Breaking Barriers of Love: the inspiring story of the couple who helped lift the ban on interracial marriage

Stephen Nartey April 28, 2023
Mildred and Richard Loving/Photo credit: Flickr

Interracial marriage was illegal prior to 1967. However, one bold couple turned things around and paved the way for its repeal in Virginia and other states in the United States. Though Mildred was black and Richard was white, the two decided their affection for each other was too strong to be impeded by Virginia state laws.

When the couple left their home to get married, many cautioned them of the repercussions – consequently, Mildred was arrested when they returned. However, when she was granted bail, the couple decided to take their case to the American Civil Liberties Union with the help of Robert Kennedy.

That was the beginning of the loving journey that compelled the courts to lift the ban on interracial marriage. The love story began when Richard was 17 and Mildred was 11; they were family friends until they started dating years later, and got married when Mildred became pregnant. The couple went to Washington D.C., where it was legal for them to tie the knot at the time. However, their fate witnessed a twist on July 11, 1958, when a Sheriff, R. Garnett, questioned why they were in bed together, following a tip-off.

When they were arrested for breaching Virginia’s Racial Integrity Act, Richard’s sister bailed him out on a $1000 bond after having been kept in a cell overnight. However, Mildred was kept there for three nights. When they were taken to court following their arrest, the presiding judge, Leon M. Bazile, gave them the option to leave Virginia for 25 years or end up in prison.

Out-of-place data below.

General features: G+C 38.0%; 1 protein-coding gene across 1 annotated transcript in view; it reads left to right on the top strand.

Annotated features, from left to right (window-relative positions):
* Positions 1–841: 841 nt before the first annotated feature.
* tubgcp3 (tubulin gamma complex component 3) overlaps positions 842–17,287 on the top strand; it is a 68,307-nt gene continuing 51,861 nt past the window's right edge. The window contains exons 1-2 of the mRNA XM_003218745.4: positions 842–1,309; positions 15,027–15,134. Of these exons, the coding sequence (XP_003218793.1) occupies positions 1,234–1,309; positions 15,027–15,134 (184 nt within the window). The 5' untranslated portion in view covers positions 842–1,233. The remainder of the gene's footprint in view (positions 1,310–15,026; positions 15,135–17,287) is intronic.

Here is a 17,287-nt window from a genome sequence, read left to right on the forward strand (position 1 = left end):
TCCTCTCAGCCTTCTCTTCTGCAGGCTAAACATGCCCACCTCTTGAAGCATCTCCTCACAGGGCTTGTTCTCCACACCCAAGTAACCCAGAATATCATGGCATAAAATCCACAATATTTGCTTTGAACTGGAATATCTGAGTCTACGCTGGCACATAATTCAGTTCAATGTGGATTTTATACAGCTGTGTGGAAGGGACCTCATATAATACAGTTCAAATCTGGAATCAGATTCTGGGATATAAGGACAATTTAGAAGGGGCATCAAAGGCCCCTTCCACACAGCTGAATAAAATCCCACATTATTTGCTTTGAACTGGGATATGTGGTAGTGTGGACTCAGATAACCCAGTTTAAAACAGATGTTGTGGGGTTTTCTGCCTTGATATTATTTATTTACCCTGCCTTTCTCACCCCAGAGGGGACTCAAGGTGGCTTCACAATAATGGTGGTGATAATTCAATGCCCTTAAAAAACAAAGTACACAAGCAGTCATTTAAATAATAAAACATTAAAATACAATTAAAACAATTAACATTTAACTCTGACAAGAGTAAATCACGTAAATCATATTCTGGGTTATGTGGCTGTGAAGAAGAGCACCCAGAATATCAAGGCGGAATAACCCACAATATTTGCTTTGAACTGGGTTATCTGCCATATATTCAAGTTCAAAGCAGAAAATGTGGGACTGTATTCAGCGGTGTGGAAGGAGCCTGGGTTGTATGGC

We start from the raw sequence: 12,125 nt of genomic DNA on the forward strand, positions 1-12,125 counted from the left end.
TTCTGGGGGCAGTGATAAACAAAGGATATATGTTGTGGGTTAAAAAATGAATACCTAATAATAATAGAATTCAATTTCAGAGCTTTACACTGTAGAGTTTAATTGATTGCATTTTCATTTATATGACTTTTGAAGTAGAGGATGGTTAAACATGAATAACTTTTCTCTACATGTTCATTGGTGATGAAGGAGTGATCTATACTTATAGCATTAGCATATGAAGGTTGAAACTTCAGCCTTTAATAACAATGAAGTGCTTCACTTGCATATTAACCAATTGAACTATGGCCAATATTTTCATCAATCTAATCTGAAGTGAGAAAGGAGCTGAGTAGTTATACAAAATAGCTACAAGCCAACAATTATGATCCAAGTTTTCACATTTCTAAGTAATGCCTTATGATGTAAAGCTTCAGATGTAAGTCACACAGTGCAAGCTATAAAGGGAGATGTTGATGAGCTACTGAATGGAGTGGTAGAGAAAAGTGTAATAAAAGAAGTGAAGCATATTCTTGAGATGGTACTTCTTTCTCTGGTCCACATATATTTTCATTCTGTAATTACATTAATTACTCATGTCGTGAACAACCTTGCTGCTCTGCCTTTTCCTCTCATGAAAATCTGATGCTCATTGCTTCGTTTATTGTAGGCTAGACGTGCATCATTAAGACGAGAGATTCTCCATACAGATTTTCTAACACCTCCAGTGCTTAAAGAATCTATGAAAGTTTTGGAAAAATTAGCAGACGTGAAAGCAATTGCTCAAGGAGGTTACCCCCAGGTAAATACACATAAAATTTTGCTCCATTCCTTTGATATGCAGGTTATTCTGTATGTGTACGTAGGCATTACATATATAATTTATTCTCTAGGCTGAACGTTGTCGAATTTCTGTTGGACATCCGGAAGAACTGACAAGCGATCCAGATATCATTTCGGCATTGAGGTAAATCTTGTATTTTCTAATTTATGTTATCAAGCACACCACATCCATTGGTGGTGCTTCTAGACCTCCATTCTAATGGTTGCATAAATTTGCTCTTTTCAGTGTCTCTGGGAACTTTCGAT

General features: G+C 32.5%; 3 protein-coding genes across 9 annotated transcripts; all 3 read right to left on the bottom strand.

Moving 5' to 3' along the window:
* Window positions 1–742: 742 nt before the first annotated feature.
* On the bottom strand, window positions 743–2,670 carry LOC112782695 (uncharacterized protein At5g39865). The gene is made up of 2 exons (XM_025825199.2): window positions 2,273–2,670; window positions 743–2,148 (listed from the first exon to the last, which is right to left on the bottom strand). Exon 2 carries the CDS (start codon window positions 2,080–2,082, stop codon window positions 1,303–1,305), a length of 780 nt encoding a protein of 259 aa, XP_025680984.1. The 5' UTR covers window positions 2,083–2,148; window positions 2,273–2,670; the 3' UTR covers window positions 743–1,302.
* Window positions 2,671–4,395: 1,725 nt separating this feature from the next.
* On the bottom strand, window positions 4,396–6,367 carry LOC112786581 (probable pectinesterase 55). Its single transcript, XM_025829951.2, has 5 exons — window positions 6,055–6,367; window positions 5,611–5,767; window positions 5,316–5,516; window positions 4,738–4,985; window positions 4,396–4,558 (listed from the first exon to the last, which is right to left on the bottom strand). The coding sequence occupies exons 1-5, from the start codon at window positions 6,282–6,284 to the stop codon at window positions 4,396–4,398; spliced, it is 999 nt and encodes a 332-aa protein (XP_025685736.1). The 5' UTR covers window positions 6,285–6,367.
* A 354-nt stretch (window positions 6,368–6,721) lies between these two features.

They however spent nine years in exile, according to history, but the difficulty in adapting to city life compelled them to make periodic trips to Virginia. In 1964, Mildred drew the attention of Attorney General Robert Kennedy to their plight, who referred her to the American Civil Liberties Union. The Union took up the case and filed a suit to have it reversed by the original judge. However, for almost a year, they never got any response, which compelled them to file a class action suit to the U.S. District Court of the Eastern District of Virginia.

This time around they got the attention of Judge Bazile, who argued that there was a reason why God placed all races on separate continents – if such a marriage should be encouraged, it would contravene God’s original plan. This motivated the union to appeal the case at the Virginia Supreme Court of Appeal, but, the court maintained the initial ruling. During this time the Lovings were living together in Virginia upon the urgings of their lawyers.

LIFE photographer Grey Villet had a personal encounter with Lovings in 1965 and appealed to give the world a sneak peek into their life. This is what helped the world understand the plight of the family and changed the phase off interracial marriages in the US. Their case finally made it to the U.S. Supreme Court in 1967. On June 12, 1967, the court unanimously ruled that laws banning interracial marriages were unconstitutional and overturned them in 16 states.

Last Edited by:Annie-Flora Mills Updated: April 28, 2023


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